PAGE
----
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The handbook suggests that symmetric encryption is appropriate (and therefore not less secure than public key encryption?) when only you need to access the plaintext. But according to this post, since gpg --symmetric only requires a passphrase, an attacker only needs to brute force this passphrase rather than the full 128/256 bit key generated from it.

It seems to me that the correct procedure then is to actually have a 128/256 bit key file which is used to symmetrically encrypt my data; which itself is symmetrically encrypted with a key generated from a passphrase, just like how private keys are protected. This would require an attacker to brute force the full symmetric key- even if they acquired my key file, they would still have to brute force my passphrase.

Does gpg support this sort of usage? Is my understanding of the situation flawed, is there a reason why this isn't a valid use case?

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Or to put it another way:

In this question it is assumed that passphrase protection is sufficient- but basically my question is what if I don't trust myself to memorize a good 256 bit password? Can I use a symmetric key file just like with my private key? Obviously I could just actually use my private key, but the handbook suggests that the symmetric encryption would be the idiomatic choice in this situation.

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  • I don't get your first sentence, partly because of "you" occurring twice. What exactly do you see as use case? – Jens Erat Sep 19 '15 at 7:07
  • Fixed editing errors and added another explanation. Use case might be storing data on cloud services- or really anytime you'd use symmetric encryption. – kgmstwo Sep 19 '15 at 13:43
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In OpenPGP, there are two possibilities allowed for deriving the symmetric (session) key from the passphrase: directly using the passphrase to derive the key, or generating a random key which is itself encrypted with the generated key. Yet, in both cases the symmetric key is always stored together with the cipher text and symmetric key cannot be split apart without losing compatibility with the OpenPGP format. In the end, the key can also be brute-forced through the passphrase, no matter which kind of storing the key is used.

OpenPGP makes brute-forcing the passphrase hard though, though, by generating a large input to be hashed (iterating the passphrase multiple times for the hash input). This way brute-forcing the passphrase is much more expensive. From RFC 4880, OpenPGP, 3.7.1.3. Iterated and Salted S2K:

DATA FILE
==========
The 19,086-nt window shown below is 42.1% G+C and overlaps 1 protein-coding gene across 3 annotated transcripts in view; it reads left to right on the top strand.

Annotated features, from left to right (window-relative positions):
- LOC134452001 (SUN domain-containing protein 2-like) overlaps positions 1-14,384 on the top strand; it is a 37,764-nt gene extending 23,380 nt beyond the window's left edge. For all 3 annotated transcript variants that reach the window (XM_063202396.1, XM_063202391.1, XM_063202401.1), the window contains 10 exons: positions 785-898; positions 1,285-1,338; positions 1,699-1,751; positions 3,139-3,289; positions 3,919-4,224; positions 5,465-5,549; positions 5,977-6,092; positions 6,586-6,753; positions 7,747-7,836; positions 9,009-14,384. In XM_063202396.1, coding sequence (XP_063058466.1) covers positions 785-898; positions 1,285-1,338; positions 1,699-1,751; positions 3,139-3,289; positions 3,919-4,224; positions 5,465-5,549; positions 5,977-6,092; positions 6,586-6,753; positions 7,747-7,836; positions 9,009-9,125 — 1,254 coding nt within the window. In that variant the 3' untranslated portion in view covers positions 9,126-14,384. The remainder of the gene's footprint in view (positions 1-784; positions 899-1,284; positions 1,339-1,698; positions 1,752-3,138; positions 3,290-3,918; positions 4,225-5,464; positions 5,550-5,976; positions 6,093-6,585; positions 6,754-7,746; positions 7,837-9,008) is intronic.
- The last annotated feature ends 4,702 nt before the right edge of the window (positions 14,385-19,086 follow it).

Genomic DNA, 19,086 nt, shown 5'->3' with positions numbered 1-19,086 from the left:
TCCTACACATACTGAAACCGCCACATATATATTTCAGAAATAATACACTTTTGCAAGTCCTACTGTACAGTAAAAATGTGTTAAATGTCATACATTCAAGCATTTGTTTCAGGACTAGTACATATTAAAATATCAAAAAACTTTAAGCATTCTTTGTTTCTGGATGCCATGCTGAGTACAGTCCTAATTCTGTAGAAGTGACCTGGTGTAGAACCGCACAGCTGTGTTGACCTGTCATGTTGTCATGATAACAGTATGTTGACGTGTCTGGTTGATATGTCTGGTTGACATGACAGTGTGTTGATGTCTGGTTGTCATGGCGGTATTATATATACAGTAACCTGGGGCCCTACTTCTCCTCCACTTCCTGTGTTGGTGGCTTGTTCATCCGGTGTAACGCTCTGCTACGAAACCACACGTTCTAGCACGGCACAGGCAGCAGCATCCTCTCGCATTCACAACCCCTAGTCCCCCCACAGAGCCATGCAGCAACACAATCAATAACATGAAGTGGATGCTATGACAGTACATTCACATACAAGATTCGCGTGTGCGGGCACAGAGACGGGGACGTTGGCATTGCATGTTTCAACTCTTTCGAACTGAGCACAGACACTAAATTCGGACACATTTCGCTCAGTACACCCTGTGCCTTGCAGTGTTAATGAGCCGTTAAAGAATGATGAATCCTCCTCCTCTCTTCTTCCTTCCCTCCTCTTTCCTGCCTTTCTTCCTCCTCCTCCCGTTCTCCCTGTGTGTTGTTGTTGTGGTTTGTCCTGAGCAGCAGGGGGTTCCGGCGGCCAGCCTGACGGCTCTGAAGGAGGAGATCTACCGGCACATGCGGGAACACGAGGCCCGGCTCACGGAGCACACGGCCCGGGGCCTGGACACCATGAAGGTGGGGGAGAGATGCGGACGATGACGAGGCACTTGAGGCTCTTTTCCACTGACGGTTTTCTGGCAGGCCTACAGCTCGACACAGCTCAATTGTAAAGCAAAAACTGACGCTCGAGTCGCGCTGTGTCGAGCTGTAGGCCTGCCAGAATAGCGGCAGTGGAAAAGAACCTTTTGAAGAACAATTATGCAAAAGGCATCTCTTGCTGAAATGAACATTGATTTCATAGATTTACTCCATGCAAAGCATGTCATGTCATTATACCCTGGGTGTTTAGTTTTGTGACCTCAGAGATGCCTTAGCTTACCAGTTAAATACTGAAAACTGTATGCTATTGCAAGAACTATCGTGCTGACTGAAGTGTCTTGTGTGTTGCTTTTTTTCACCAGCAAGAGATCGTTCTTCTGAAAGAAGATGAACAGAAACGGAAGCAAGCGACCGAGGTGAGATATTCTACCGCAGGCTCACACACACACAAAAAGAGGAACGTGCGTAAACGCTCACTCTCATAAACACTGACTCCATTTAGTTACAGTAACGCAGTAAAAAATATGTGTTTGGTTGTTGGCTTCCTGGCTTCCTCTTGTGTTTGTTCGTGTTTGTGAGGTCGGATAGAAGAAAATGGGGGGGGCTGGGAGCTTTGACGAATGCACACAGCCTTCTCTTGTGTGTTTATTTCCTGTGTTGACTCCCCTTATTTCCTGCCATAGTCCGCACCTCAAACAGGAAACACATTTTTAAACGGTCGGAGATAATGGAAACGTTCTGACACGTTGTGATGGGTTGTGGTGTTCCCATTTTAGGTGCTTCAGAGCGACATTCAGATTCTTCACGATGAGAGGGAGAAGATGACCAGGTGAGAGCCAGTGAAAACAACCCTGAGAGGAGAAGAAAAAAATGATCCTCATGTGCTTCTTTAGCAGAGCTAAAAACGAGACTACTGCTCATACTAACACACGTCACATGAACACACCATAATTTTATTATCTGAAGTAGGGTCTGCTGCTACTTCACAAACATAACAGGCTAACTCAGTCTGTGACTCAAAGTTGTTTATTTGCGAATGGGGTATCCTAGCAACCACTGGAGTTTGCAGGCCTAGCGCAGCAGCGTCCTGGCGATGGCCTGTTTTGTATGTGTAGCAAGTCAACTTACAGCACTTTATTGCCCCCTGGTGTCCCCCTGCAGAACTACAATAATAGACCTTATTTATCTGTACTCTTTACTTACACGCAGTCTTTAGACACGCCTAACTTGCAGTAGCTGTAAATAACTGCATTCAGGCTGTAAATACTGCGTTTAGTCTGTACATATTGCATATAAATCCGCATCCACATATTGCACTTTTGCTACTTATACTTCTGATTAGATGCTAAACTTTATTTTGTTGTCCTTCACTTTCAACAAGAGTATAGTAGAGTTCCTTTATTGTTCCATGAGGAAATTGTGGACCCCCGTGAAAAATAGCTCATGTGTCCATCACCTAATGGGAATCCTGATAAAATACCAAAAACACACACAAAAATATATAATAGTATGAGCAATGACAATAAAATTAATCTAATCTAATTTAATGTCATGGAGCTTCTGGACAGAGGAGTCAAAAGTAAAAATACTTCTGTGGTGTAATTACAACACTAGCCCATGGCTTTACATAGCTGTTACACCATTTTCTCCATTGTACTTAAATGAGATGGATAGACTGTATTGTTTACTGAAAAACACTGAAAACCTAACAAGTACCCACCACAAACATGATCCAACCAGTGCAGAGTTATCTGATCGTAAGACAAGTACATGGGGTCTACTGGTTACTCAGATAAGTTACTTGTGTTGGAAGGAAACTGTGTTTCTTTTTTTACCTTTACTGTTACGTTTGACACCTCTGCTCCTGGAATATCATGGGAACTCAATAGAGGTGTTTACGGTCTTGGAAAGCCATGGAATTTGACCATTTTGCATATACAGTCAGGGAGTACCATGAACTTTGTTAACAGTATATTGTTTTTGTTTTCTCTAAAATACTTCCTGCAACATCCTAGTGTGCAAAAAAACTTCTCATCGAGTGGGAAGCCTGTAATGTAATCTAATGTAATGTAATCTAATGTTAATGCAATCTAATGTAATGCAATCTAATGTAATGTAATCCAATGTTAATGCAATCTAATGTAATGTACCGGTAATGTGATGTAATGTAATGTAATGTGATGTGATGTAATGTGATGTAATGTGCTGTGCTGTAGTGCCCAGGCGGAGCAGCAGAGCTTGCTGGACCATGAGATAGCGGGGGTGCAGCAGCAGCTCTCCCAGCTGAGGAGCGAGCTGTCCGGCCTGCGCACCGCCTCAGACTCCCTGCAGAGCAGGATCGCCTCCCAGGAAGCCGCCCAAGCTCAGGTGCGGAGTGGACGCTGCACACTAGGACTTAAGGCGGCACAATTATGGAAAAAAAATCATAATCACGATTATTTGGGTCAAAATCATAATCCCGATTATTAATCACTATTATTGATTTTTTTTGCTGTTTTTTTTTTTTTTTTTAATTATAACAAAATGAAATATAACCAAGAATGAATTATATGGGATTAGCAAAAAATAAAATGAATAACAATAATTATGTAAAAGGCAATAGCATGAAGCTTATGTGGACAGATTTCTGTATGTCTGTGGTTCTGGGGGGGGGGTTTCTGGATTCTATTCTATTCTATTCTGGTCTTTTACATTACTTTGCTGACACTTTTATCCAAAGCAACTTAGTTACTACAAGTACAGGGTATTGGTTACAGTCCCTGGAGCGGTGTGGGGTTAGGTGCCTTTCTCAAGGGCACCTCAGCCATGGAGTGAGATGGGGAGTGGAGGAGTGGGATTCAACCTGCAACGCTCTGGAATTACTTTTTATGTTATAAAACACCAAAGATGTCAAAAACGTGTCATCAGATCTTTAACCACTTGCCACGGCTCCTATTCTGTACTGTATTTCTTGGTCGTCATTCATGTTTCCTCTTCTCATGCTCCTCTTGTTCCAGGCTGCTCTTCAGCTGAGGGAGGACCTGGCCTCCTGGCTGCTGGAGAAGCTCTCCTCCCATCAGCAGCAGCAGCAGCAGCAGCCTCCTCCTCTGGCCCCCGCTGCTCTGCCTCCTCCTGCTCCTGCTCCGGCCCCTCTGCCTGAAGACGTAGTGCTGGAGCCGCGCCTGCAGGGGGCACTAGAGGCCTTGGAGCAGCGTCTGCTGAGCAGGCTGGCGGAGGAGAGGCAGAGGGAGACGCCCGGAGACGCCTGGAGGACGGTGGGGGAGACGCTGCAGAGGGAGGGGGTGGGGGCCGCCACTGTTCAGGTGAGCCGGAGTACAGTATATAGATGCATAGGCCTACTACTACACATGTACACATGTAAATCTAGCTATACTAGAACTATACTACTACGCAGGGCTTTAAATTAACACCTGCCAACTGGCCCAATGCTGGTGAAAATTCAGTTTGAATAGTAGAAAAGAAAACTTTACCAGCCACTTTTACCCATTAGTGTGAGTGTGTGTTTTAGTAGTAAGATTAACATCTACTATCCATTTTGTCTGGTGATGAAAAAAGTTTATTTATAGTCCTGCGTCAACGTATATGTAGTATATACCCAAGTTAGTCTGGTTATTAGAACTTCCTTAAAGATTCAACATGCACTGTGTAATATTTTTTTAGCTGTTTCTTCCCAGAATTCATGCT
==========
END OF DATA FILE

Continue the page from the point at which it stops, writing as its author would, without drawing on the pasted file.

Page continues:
This includes both a salt and an octet count. The salt is combined with the passphrase and the resulting value is hashed repeatedly. This further increases the amount of work an attacker must do to try dictionary attacks.

In GnuPG, the number of times to repeat the passphrase (and some other options) can be tweaked using the --s2k-* options.

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  • "Brute-forcing the passphrase would still result in the symmetric key being exposed." Huh? How could you brute force the passphrase if all you have is cyphertext encypted with a random symmetric key? The fact that I keep that key stored encrypted with a passphase shouldn't change anything, right? I mean sure, if you got your hands on that file then you would only have to crack the passphrase, but my concern is that you'd only have to crack the passphrase given only the cyphertext. If my keys have been compromised, it's game over anyway right? (other than what keys are "safe" in my mind) – kgmstwo Sep 20 '15 at 13:31
  • If you store the key somewhere else (not together with the document), you're right, brute-forcing the encrypted document will get even harder; but OpenPGP does not allow this (without manually taking apart the OpenPGP packets). If you want to store the symmetric key separated from the ciphertext, don't go with OpenPGP symmetric encryption, this is not supported. – Jens Erat Sep 20 '15 at 13:45
  • Oh wow, okay then. So then the symmetric encryption supported by OpenPGP is not comparable with it's public key encryption because by going from public key to symmetric you are giving up a proper secret key and reverting to a passphrase. Accepted because that answers my question and confirms my understanding. Any reason for this functionality not being included other than just not being the focus of the software? Suggestions for what software would support this? – kgmstwo Sep 20 '15 at 14:05
  • Reading RFC 4880 again, I just realized I was (slightly) wrong. The key generated from the passphrase can be used to encrypt the session key, but anyway there is no way to split this from the signed message. I can only guess why this is not possible, and my guess is that symmetric encryption was just added "because all the tools were already there" and nothing new had to be added (apart from a packet putting the available things together). Symmetric key encryption is not OpenPGP's primary goal. – Jens Erat Sep 20 '15 at 14:14

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